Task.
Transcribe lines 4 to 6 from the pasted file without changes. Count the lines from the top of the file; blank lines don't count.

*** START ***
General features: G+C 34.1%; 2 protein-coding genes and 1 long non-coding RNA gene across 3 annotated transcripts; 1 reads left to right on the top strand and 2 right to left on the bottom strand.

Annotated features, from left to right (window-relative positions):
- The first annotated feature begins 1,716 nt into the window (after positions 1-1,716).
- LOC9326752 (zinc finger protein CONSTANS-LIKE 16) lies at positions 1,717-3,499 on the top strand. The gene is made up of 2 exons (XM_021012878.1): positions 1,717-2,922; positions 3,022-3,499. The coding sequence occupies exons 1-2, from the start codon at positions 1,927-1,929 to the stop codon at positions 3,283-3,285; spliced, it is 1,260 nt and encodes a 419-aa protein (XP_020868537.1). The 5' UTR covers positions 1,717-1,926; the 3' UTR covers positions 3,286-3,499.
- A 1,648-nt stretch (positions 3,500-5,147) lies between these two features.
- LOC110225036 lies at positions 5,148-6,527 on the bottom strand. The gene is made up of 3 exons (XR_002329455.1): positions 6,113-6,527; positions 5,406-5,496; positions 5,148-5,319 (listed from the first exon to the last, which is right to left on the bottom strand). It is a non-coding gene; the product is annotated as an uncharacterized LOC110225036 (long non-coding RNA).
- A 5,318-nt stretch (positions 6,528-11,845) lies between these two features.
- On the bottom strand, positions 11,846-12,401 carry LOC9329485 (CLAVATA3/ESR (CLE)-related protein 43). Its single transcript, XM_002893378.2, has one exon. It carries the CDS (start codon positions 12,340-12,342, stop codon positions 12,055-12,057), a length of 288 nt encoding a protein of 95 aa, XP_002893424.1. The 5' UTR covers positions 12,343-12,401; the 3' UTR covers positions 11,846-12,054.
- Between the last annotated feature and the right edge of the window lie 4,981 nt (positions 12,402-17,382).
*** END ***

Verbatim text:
- LOC9326752 (zinc finger protein CONSTANS-LIKE 16) lies at positions 1,717-3,499 on the top strand. The gene is made up of 2 exons (XM_021012878.1): positions 1,717-2,922; positions 3,022-3,499. The coding sequence occupies exons 1-2, from the start codon at positions 1,927-1,929 to the stop codon at positions 3,283-3,285; spliced, it is 1,260 nt and encodes a 419-aa protein (XP_020868537.1). The 5' UTR covers positions 1,717-1,926; the 3' UTR covers positions 3,286-3,499.
- A 1,648-nt stretch (positions 3,500-5,147) lies between these two features.
- LOC110225036 lies at positions 5,148-6,527 on the bottom strand. The gene is made up of 3 exons (XR_002329455.1): positions 6,113-6,527; positions 5,406-5,496; positions 5,148-5,319 (listed from the first exon to the last, which is right to left on the bottom strand). It is a non-coding gene; the product is annotated as an uncharacterized LOC110225036 (long non-coding RNA).